“It wasn’t my plan for my life. It was just, ‘OK, God, use me. Use me to do something about abortion. Use me to somehow save some lives.’ That was my prayer as a teenager.”
The next day, Davis reminded both the adults and young people in attendance that youth aren’t only leaders in the future, they are leaders now. What youth need, she said, are personal invitations to get involved, mentorship and opportunities for action.
“I would never be where I am today if it weren’t for that personal invitation from my pastor,” Davis said. “He sought me out, he connected me with a ministry opportunity and he encouraged me to take a chance.”
Bethany Gillet, a sophomore at St. Paul Lutheran High School in Concordia, Mo., called the speakers “role models.”
“Before I came, I knew about abortion and I knew what happened, but I never really grasped the idea,” she said. “But now I understand it a lot better than I did. It’s heart-wrenching.”
Hannah Bernhardt, a senior at Lutheran High School of St. Charles County, Mo., who came with a group of 40 students, said the March for Life and LCMS Life Conference “really hit home” and gave her ideas for use in her high school’s pro-life club.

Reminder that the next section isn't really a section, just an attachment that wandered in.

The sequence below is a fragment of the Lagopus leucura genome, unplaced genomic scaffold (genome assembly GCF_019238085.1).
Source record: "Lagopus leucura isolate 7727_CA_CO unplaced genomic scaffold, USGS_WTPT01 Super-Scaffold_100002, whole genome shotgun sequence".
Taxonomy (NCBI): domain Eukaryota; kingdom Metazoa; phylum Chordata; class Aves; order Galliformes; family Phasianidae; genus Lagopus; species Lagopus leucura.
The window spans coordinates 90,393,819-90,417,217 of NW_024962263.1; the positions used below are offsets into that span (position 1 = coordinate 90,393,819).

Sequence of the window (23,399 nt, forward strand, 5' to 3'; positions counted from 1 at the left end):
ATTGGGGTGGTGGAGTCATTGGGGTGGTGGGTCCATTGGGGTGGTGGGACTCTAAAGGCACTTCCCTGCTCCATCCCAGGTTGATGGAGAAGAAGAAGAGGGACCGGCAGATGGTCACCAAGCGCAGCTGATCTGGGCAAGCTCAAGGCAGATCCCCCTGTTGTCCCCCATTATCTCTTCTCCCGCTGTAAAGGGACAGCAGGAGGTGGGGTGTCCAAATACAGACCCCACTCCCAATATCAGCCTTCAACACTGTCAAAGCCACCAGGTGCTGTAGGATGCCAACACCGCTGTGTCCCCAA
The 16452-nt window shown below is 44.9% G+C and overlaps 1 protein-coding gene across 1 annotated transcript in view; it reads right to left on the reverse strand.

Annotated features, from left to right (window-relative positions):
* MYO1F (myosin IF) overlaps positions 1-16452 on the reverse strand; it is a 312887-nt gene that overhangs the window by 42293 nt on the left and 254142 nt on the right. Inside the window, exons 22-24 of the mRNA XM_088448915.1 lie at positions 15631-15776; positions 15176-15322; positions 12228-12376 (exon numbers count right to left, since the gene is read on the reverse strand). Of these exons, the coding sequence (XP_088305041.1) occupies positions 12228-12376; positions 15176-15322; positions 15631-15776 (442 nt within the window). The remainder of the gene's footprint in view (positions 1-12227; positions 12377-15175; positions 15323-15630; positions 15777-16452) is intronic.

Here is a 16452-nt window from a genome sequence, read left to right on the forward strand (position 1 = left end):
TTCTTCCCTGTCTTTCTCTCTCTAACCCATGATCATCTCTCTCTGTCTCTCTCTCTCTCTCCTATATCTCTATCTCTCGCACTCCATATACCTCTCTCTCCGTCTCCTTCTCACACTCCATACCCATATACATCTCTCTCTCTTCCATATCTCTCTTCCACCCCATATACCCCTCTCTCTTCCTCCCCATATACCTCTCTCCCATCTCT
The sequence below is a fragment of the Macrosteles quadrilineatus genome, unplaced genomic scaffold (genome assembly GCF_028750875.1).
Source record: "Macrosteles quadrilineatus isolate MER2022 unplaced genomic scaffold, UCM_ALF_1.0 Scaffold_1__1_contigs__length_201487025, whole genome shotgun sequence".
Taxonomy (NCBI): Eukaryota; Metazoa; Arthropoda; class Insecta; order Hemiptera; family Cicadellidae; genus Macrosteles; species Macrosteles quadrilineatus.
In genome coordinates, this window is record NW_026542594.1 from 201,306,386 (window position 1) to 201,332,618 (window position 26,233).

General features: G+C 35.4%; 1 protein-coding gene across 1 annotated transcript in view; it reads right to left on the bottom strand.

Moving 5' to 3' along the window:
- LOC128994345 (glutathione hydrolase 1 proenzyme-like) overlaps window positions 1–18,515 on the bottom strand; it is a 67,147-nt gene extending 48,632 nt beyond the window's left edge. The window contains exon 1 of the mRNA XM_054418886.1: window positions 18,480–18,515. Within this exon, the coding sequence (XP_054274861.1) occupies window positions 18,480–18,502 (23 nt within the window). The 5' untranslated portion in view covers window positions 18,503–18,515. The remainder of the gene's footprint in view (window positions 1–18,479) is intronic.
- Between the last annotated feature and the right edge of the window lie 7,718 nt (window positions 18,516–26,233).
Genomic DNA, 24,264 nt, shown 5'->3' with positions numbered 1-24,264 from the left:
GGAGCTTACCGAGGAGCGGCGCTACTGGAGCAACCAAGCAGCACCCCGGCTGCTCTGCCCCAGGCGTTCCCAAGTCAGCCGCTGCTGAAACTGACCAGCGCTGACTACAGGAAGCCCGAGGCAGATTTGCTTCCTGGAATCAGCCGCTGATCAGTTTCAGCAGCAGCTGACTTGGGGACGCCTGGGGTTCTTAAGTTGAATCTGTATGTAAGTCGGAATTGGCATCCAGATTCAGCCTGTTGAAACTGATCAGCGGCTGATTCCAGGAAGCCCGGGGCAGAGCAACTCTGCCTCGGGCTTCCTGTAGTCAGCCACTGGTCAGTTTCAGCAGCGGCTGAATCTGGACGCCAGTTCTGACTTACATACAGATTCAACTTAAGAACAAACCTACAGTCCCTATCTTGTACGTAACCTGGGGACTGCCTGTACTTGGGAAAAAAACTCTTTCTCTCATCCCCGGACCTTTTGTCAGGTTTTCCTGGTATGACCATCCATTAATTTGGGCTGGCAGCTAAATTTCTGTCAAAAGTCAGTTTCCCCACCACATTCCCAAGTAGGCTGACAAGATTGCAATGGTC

“We want to go out and get more people from our churches to get involved and really take Pastor Harrison’s words to heart saying that we need to get more Lutherans here,” she said.
During the conference, attendees also heard from the Rev. Dr. Jeffrey A. Gibbs, professor of New Testament at Concordia Seminary, St. Louis, and had the opportunity to learn more about Lutherans For Life and A Place of Refuge Ministries, two pro-life LCMS Recognized Service Organizations.
“One of the great things here was seeing the number of people in the LCMS who are such wonderful resources,” said the Rev. Donald Fondow, president of the LCMS Minnesota North District, who attended both the March for Life and the LCMS Life Conference. “I think one of the most important things is to get the message out into the pew about the sanctity of life and how that pervades all of life because it’s all about the Lord Jesus.”
To see more photos from the LCMS Life Conference, click here.
To read an LCMS statement on the 42nd anniversary of Roe v. Wade, click here.
Megan K. Mertz (email@example.com) is a staff writer with LCMS Communications.
Posted Feb. 2, 2015